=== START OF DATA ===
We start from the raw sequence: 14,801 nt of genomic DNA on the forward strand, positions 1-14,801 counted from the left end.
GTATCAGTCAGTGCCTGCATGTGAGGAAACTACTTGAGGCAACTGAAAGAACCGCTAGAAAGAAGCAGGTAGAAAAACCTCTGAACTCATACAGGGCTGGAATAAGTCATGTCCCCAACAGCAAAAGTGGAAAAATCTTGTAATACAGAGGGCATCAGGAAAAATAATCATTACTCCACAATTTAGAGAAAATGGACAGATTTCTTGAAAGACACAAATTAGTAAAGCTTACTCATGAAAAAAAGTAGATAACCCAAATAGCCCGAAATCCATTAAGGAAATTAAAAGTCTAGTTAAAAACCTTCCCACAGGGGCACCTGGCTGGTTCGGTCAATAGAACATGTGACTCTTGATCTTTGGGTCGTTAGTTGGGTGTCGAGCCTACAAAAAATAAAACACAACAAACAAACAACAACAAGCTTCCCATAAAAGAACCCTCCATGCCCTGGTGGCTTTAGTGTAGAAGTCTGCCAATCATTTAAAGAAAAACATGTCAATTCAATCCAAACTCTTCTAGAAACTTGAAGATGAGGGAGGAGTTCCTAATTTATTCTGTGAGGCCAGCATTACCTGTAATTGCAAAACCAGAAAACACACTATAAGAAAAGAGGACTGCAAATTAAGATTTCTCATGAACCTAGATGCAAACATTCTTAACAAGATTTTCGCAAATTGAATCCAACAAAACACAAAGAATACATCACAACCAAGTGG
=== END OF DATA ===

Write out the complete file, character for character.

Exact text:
We start from the raw sequence: 14,801 nt of genomic DNA on the forward strand, positions 1-14,801 counted from the left end.
GTATCAGTCAGTGCCTGCATGTGAGGAAACTACTTGAGGCAACTGAAAGAACCGCTAGAAAGAAGCAGGTAGAAAAACCTCTGAACTCATACAGGGCTGGAATAAGTCATGTCCCCAACAGCAAAAGTGGAAAAATCTTGTAATACAGAGGGCATCAGGAAAAATAATCATTACTCCACAATTTAGAGAAAATGGACAGATTTCTTGAAAGACACAAATTAGTAAAGCTTACTCATGAAAAAAAGTAGATAACCCAAATAGCCCGAAATCCATTAAGGAAATTAAAAGTCTAGTTAAAAACCTTCCCACAGGGGCACCTGGCTGGTTCGGTCAATAGAACATGTGACTCTTGATCTTTGGGTCGTTAGTTGGGTGTCGAGCCTACAAAAAATAAAACACAACAAACAAACAACAACAAGCTTCCCATAAAAGAACCCTCCATGCCCTGGTGGCTTTAGTGTAGAAGTCTGCCAATCATTTAAAGAAAAACATGTCAATTCAATCCAAACTCTTCTAGAAACTTGAAGATGAGGGAGGAGTTCCTAATTTATTCTGTGAGGCCAGCATTACCTGTAATTGCAAAACCAGAAAACACACTATAAGAAAAGAGGACTGCAAATTAAGATTTCTCATGAACCTAGATGCAAACATTCTTAACAAGATTTTCGCAAATTGAATCCAACAAAACACAAAGAATACATCACAACCAAGTGG